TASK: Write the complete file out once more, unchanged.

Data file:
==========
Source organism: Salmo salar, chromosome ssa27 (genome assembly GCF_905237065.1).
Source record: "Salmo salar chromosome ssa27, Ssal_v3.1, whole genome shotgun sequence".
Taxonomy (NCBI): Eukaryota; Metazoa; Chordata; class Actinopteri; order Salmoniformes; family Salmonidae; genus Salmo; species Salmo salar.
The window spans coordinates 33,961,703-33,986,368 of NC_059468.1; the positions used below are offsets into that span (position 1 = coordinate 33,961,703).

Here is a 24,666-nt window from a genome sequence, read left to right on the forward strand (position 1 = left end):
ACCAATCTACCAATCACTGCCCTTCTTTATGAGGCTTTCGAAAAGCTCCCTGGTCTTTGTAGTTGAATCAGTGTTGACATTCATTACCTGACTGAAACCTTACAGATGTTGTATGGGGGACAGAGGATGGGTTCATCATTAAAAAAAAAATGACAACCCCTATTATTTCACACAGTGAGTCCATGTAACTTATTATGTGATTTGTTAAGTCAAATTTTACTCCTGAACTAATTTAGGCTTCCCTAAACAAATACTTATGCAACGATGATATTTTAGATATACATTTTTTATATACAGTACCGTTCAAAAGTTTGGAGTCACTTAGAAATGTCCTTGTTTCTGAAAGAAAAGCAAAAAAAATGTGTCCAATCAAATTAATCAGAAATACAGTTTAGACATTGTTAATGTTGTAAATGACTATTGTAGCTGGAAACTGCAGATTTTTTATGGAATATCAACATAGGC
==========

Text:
Source organism: Salmo salar, chromosome ssa27 (genome assembly GCF_905237065.1).
Source record: "Salmo salar chromosome ssa27, Ssal_v3.1, whole genome shotgun sequence".
Taxonomy (NCBI): Eukaryota; Metazoa; Chordata; class Actinopteri; order Salmoniformes; family Salmonidae; genus Salmo; species Salmo salar.
The window spans coordinates 33,961,703-33,986,368 of NC_059468.1; the positions used below are offsets into that span (position 1 = coordinate 33,961,703).

Here is a 24,666-nt window from a genome sequence, read left to right on the forward strand (position 1 = left end):
ACCAATCTACCAATCACTGCCCTTCTTTATGAGGCTTTCGAAAAGCTCCCTGGTCTTTGTAGTTGAATCAGTGTTGACATTCATTACCTGACTGAAACCTTACAGATGTTGTATGGGGGACAGAGGATGGGTTCATCATTAAAAAAAAAATGACAACCCCTATTATTTCACACAGTGAGTCCATGTAACTTATTATGTGATTTGTTAAGTCAAATTTTACTCCTGAACTAATTTAGGCTTCCCTAAACAAATACTTATGCAACGATGATATTTTAGATATACATTTTTTATATACAGTACCGTTCAAAAGTTTGGAGTCACTTAGAAATGTCCTTGTTTCTGAAAGAAAAGCAAAAAAAATGTGTCCAATCAAATTAATCAGAAATACAGTTTAGACATTGTTAATGTTGTAAATGACTATTGTAGCTGGAAACTGCAGATTTTTTATGGAATATCAACATAGGC